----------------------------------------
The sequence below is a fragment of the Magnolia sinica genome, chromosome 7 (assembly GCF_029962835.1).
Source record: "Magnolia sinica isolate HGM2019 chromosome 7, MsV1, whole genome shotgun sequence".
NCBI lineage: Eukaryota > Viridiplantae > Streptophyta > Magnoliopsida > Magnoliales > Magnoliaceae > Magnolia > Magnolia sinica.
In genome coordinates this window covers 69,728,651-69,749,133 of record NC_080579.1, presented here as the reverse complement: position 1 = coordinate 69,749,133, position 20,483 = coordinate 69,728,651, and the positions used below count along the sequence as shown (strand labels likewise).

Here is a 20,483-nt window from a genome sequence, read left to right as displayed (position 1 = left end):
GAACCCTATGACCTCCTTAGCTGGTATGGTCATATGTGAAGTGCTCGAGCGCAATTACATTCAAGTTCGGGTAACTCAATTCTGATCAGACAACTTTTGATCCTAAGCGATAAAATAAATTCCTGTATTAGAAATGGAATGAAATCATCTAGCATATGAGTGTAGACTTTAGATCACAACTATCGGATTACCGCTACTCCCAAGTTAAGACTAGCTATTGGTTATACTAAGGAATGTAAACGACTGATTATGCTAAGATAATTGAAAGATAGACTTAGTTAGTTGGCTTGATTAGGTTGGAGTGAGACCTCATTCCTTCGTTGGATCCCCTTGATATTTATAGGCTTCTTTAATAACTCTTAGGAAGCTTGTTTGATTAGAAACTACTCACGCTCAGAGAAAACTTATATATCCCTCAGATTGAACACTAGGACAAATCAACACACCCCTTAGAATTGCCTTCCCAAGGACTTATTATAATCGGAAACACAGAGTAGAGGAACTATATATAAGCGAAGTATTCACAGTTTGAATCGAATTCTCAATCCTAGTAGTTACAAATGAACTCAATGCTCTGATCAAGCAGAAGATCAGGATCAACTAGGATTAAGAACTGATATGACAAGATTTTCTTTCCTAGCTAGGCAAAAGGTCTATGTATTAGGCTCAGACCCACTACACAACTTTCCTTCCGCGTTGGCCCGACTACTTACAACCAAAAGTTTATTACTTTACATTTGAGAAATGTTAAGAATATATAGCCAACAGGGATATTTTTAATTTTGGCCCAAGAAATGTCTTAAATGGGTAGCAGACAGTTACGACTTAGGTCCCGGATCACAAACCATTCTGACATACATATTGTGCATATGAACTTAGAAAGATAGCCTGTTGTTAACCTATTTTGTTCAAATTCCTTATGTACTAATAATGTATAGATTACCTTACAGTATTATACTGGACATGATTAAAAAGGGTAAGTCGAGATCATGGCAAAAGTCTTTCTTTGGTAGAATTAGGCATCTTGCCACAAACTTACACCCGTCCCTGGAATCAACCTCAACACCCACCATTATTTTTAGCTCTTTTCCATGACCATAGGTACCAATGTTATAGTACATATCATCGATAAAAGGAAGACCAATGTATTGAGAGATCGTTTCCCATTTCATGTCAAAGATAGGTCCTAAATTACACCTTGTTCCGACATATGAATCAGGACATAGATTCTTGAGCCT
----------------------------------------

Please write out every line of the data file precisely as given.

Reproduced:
The sequence below is a fragment of the Magnolia sinica genome, chromosome 7 (assembly GCF_029962835.1).
Source record: "Magnolia sinica isolate HGM2019 chromosome 7, MsV1, whole genome shotgun sequence".
NCBI lineage: Eukaryota > Viridiplantae > Streptophyta > Magnoliopsida > Magnoliales > Magnoliaceae > Magnolia > Magnolia sinica.
In genome coordinates this window covers 69,728,651-69,749,133 of record NC_080579.1, presented here as the reverse complement: position 1 = coordinate 69,749,133, position 20,483 = coordinate 69,728,651, and the positions used below count along the sequence as shown (strand labels likewise).

Here is a 20,483-nt window from a genome sequence, read left to right as displayed (position 1 = left end):
GAACCCTATGACCTCCTTAGCTGGTATGGTCATATGTGAAGTGCTCGAGCGCAATTACATTCAAGTTCGGGTAACTCAATTCTGATCAGACAACTTTTGATCCTAAGCGATAAAATAAATTCCTGTATTAGAAATGGAATGAAATCATCTAGCATATGAGTGTAGACTTTAGATCACAACTATCGGATTACCGCTACTCCCAAGTTAAGACTAGCTATTGGTTATACTAAGGAATGTAAACGACTGATTATGCTAAGATAATTGAAAGATAGACTTAGTTAGTTGGCTTGATTAGGTTGGAGTGAGACCTCATTCCTTCGTTGGATCCCCTTGATATTTATAGGCTTCTTTAATAACTCTTAGGAAGCTTGTTTGATTAGAAACTACTCACGCTCAGAGAAAACTTATATATCCCTCAGATTGAACACTAGGACAAATCAACACACCCCTTAGAATTGCCTTCCCAAGGACTTATTATAATCGGAAACACAGAGTAGAGGAACTATATATAAGCGAAGTATTCACAGTTTGAATCGAATTCTCAATCCTAGTAGTTACAAATGAACTCAATGCTCTGATCAAGCAGAAGATCAGGATCAACTAGGATTAAGAACTGATATGACAAGATTTTCTTTCCTAGCTAGGCAAAAGGTCTATGTATTAGGCTCAGACCCACTACACAACTTTCCTTCCGCGTTGGCCCGACTACTTACAACCAAAAGTTTATTACTTTACATTTGAGAAATGTTAAGAATATATAGCCAACAGGGATATTTTTAATTTTGGCCCAAGAAATGTCTTAAATGGGTAGCAGACAGTTACGACTTAGGTCCCGGATCACAAACCATTCTGACATACATATTGTGCATATGAACTTAGAAAGATAGCCTGTTGTTAACCTATTTTGTTCAAATTCCTTATGTACTAATAATGTATAGATTACCTTACAGTATTATACTGGACATGATTAAAAAGGGTAAGTCGAGATCATGGCAAAAGTCTTTCTTTGGTAGAATTAGGCATCTTGCCACAAACTTACACCCGTCCCTGGAATCAACCTCAACACCCACCATTATTTTTAGCTCTTTTCCATGACCATAGGTACCAATGTTATAGTACATATCATCGATAAAAGGAAGACCAATGTATTGAGAGATCGTTTCCCATTTCATGTCAAAGATAGGTCCTAAATTACACCTTGTTCCGACATATGAATCAGGACATAGATTCTTGAGCCT